Grape family (Vitaceae)
Description: This woody perennial vine is up to 40' long, branching occasionally. It usually climbs over small trees, shrubs, or fence rows, otherwise it sprawls across the ground. A mature vine will develop a woody base with shaggy bark; younger branches are more slender and less shaggy. The non-woody branchlets are more or less covered with appressed hairs that are white or grey; these branchlets are often irregularly angular. The alternate leaves are up to 8" long and 6" across, although they are usually smaller. A typical mature leaf is cordate-orbicular in shape, dentate along its margins, and deeply indented at its base. The upper surface of this leaf is dull green, while its lower surface is densely covered with white cobwebby hairs that. A typical immature leaf is densely covered with white cobwebby hairs on both surfaces; its lower surface is often conspicuously white. The leaves are often divided into 3 lobes that are shallow and broad; they never have deep lobes. The petiole of each leaf is quite long and more or less covered with appressed hairs like the branchlets. Across from each leaf (except every third one), there is a single tendril and a multiple panicle of flowers or fruits.
The flowers are produced in drooping panicles up to 9" long and 4" across.The small flowers are yellowish green, consisting of 5 petals, 5 tiny sepals, and 5 stamens. These flowers can be perfect (bisexual), staminate (male), or pistillate (female); sometimes the staminate and pistillate flowers occur on separate plants. The blooming period occurs during the late spring and lasts about 2 weeks. There is a strong floral scent that is quite sweet. Each pistillate or perfect flower is replaced by an ovoid fruit containing 1-3 brown seeds. Initially this fruit is small and green, but it eventually becomes larger (about 3/8" or 1 cm. long), juicy, and black. The black surface of the fruit lacks a whitish bloom. The fruits of Winter Grape are sweet-tart when mature and edible. Each seed is 3-5 mm. in length. The root system consists of a taproot that is branching and woody. This plant spreads by reseeding itself.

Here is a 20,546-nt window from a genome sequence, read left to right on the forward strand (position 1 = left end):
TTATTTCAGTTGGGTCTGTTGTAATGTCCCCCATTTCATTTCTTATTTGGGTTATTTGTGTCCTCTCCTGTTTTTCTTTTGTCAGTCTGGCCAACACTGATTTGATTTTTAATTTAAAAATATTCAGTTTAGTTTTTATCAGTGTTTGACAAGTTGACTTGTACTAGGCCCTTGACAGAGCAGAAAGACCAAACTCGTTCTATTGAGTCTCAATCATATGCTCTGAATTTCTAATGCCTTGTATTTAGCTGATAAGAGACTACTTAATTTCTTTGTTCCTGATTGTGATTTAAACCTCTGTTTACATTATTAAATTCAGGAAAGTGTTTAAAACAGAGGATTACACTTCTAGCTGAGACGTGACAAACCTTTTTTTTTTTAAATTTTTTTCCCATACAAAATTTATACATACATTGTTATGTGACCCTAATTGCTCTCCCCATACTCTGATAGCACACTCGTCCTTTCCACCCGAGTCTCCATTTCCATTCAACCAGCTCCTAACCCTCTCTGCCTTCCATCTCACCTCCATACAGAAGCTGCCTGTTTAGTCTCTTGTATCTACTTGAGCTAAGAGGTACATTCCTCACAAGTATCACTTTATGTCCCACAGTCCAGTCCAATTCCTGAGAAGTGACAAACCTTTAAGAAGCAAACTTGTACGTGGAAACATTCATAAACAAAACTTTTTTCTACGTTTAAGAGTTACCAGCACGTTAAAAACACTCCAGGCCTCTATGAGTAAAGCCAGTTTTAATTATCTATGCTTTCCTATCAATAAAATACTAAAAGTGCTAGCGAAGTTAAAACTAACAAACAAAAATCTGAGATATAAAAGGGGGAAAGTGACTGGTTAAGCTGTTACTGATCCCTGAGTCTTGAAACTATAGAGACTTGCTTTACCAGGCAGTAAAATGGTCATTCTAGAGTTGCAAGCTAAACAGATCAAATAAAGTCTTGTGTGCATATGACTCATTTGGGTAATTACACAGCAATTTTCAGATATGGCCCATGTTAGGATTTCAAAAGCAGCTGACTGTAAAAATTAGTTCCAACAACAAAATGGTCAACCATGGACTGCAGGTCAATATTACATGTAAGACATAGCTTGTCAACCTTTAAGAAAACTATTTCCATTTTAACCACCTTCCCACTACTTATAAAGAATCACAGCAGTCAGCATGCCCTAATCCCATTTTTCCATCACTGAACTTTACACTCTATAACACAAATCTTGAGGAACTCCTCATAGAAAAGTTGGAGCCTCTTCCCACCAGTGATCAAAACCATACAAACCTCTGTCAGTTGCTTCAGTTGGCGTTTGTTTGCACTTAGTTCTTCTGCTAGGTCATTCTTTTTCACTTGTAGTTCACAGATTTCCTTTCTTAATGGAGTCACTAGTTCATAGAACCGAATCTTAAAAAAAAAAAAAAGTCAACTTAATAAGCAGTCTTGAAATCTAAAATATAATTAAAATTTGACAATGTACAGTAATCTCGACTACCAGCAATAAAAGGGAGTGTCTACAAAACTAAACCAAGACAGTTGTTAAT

Cultivation: The preference is partial sun, moist conditions, and a fertile loamy soil. Like other Vitis spp. (Wild Grapes), the foliage is vulnerable to various pests and disease. Under favorable conditions, the growth of this vine can be rampant; it can smother and kill small trees and shrubs.
Range & Habitat: The native Winter Grape occurs occasionally in southern and central Illinois; it is uncommon or absent in the northern portion of the state (see Distribution Map). Habitats include openings in moist woodlands, areas adjacent to woodland paths, partially shaded riverbanks, thickets, fence rows, and powerline clearances in wooded areas. This species usually doesn't wander far from thickets or wooded areas.
Faunal Associations: The flowers attract bumblebees and honeybees, which collect pollen. Many kinds of insects feed on various parts of Vitis spp. (Wild Grapes), including thrips, aphids, leafhoppers, leaf beetles, flea beetles, and the caterpillars of numerous moths (see Moth Table). In some areas, the introduced Popillia japonica (Japanese Beetle) can cause major damage to the foliage of both Wild and Cultivated Grapes. The ripened fruit is very popular with many upland gamebirds and songbirds, particularly those that inhabit shrubby or wooded areas (see Bird Table). The fruit is a food source for several mammals, including the Black Bear, Opossum, Raccoon, Eastern Skunk, and Fox Squirrel. White-Tailed Deer browse on the foliage & shoots to some extent. The dense climbing foliage of Wild Grapes provides cover and nesting habitat for many species of birds; it also provides shelter for small mammals. In general, the ecological value of Wild Grapes to wildlife is quite high.
Photographic Location: Photographs of the foliage were taken along a path in Busey Woods, Urbana, Illinois. The photograph of the flowers was taken at a woodland border in Pope County of southern Illinois.
Comments: Winter Grape is one of several native Vitis spp. (Wild Grapes) in Illinois. It can be distinguished from most species of Wild Grape by the cobwebby hairs on its branchlets, petioles, and leaf undersides. A notable exception is Vitis aestivalis (Summer Grape), which also has cobwebby hairs, although they are usually less dense and conspicuous. The leaves of Summer Grape occasionally have deep lobes, while the leaves of Winter Grape never have deep lobes. The branchlets of Summer Grape are round in circumference, while the branchlets of Winter Grape are usually angular. The seeds of Summer Grape are somewhat larger in size (5-8 mm. in length) and the surface of its fruit has a whitish bloom. Winter Grape has seeds that are only 3-5 mm. in length and its fruit lacks a whitish bloom.